The Hemlock Stone - Fact or Fiction
In East Midlands, United Kingdom
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THIS IS AN EARTHCACHE, THERE IS NO PHYSICAL LOG TO SIGN. YOU MUST SEND ME THE ANSWERS (THROUGH MY PROFILE) TO THE QUESTIONS ON THIS PAGE IN ORDER TO LEGITIMATELY CLAIM AS 'FOUND'. PLEASE TICK THE BOX THAT ALLOWS ME TO SEE YOUR E-MAIL ADDRESS SO THAT I CAN REPLY TO YOUR ANSWERS.
Easy walking with man made footpaths. Slight incline to site but wheelchair accessible with assistance. Co-ordinates are for car parking in nearby Bramcote Hills Park - also on local bus routes. Cache site is situated across the road from the car park so take care with children.
Often overlooked, or taken for granted by the people of Nottingham this large stone is a real curiosity. There is a lot of folklore surrounding the stone and Geologists also appear to have different explanations as to the origin of it. I am hoping that Geocachers may be able to help to answer these questions.
Close to urbanisation and easily accessible from Junction 26 of the M1 this Earthcache is published in recognition of a local landmark and site of scientific interest. I have researched a number of articles concerning the site and hope that I have been able to present a balanced, understandable and educational account.
The Hemlock Stone is a rock outcrop situated near to the top of Stapleford Hill, Nottinghamshire. The stone and the surrounding hills are made up of red sandstone. The stone was deposited in the early Triassic period over 200 million years ago. Sandstone is a sedimentary rock. There are three main rock groups, Sedimentary, Igneous and Metamorphic. Sedimentary rocks are formed when particles of sediment are deposited out of air, ice or water. Pressure then forces the sedimentation together and it forms layers – this process is called ‘lithification’ (rock formation). Grains of quartz are the most common fragments in sandstones. Mudcracks and ripple marks in the Triassic sandstones indicate that they were laid down in shallow waters.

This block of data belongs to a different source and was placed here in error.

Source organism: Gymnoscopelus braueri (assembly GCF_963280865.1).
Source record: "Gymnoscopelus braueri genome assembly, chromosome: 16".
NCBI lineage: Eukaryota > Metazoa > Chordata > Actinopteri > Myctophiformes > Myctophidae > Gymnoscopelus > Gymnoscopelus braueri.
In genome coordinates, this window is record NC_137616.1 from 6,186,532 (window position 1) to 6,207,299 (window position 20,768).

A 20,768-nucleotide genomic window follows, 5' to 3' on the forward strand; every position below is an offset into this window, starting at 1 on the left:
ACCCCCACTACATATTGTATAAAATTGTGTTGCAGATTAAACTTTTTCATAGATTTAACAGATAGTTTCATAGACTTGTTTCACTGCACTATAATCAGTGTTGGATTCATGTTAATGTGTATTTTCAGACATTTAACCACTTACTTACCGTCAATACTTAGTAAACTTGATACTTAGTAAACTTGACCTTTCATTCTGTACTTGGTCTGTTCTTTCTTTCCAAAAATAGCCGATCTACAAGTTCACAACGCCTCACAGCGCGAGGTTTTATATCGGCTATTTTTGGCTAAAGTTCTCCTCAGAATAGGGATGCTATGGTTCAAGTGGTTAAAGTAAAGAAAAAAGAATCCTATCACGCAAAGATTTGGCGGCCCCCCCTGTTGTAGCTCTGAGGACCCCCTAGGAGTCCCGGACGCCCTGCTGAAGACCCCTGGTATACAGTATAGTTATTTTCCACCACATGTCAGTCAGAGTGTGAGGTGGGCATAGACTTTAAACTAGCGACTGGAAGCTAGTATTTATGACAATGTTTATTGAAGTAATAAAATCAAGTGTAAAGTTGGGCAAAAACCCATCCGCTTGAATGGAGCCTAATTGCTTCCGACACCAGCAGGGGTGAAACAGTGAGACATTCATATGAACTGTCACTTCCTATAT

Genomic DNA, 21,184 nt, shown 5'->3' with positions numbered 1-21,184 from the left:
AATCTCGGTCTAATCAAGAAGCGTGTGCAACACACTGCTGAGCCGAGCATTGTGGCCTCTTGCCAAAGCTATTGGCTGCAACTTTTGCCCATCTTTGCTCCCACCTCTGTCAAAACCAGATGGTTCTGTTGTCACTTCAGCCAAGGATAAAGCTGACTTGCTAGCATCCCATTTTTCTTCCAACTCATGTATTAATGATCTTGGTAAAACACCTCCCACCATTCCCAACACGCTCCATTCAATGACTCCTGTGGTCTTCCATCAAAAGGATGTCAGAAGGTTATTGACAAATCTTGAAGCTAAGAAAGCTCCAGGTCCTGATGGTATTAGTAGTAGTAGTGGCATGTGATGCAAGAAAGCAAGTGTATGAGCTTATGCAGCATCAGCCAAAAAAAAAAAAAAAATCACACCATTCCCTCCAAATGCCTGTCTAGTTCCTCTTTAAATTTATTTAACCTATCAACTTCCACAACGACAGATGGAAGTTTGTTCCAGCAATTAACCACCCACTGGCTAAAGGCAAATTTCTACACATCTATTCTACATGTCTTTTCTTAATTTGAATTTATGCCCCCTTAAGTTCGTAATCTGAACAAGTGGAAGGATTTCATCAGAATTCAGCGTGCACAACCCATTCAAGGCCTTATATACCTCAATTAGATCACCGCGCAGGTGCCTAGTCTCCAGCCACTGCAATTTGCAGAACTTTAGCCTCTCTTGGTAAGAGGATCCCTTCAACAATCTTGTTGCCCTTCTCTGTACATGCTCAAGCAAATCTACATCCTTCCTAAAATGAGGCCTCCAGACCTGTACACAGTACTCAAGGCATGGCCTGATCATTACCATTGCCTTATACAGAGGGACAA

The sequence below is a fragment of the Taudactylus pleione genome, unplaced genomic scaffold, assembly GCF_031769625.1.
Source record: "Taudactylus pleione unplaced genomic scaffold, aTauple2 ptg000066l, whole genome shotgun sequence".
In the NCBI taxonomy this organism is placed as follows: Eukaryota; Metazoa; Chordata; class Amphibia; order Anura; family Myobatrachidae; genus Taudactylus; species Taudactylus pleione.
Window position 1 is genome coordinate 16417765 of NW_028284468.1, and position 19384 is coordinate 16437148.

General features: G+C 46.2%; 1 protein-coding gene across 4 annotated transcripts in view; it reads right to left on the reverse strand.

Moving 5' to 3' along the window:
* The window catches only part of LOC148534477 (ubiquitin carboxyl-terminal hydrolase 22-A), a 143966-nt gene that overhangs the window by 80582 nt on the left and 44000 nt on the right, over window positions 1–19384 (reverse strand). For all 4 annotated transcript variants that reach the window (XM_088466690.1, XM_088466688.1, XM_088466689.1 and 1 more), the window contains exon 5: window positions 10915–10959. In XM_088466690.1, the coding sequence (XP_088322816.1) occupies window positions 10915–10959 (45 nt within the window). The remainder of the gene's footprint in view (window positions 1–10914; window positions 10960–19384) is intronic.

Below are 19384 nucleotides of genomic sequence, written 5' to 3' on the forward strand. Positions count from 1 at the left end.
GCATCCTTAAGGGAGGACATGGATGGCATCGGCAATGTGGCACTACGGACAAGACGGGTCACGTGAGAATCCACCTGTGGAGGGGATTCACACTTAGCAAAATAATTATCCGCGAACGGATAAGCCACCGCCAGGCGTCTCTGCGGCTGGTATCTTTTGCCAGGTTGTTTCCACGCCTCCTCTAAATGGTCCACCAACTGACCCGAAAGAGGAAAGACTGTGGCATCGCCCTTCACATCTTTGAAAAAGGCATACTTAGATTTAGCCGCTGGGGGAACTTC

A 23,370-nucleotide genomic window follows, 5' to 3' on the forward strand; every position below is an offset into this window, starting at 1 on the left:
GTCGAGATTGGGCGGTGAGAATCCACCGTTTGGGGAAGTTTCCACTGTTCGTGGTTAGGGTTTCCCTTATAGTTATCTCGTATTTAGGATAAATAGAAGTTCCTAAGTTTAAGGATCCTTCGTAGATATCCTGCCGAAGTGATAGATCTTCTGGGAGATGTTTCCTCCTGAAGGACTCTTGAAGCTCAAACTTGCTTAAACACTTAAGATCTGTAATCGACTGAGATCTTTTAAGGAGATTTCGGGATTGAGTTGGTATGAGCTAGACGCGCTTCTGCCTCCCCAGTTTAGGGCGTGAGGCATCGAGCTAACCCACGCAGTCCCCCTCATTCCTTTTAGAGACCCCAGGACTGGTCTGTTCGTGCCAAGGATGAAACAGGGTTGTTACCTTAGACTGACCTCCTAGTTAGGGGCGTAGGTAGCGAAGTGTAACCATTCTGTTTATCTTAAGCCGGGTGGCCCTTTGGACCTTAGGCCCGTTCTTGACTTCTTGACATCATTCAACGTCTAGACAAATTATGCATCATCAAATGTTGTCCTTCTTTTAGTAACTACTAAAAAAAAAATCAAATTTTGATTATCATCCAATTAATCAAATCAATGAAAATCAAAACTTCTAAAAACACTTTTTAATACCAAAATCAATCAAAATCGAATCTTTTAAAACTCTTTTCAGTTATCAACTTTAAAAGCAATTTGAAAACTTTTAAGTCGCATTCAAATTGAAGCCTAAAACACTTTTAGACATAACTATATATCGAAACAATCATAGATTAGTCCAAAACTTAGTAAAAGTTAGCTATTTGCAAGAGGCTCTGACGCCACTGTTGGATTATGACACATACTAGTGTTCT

The Hemlock Stone is distinctive in that it is red-coloured at the base and black at the top. This is due to the upper part of the Hemlock Stone being impregnated with barium sulphate or barites, a mineral that is resistant to weathering and cements the softer sandstone making it very hard. The high concentration of barite has the effect of giving the sandstone base a protective cap.
The passage of time has caused erosion to the softer sandstone base, the erosion being caused by a number of elements (See Question 1). This could account for the strange ridges and form of the Hemlock Stone today. The Hemlock Stone is situated on part of the area that formed part of the old ‘Forest of Sherwood’. The forest is said to have run from Worksop in the North of Nottinghamshire to Nottingham Park in the South West of the County, this part of the land being predominantly made up of red sandstone. The quality of the soil was very poor and this may account for a lot of the land being left as forest and not being cultivated. Over the years there have been many different theories as to how The Hemlock Stone came to be. Some of the theories are based in science, some in folklore.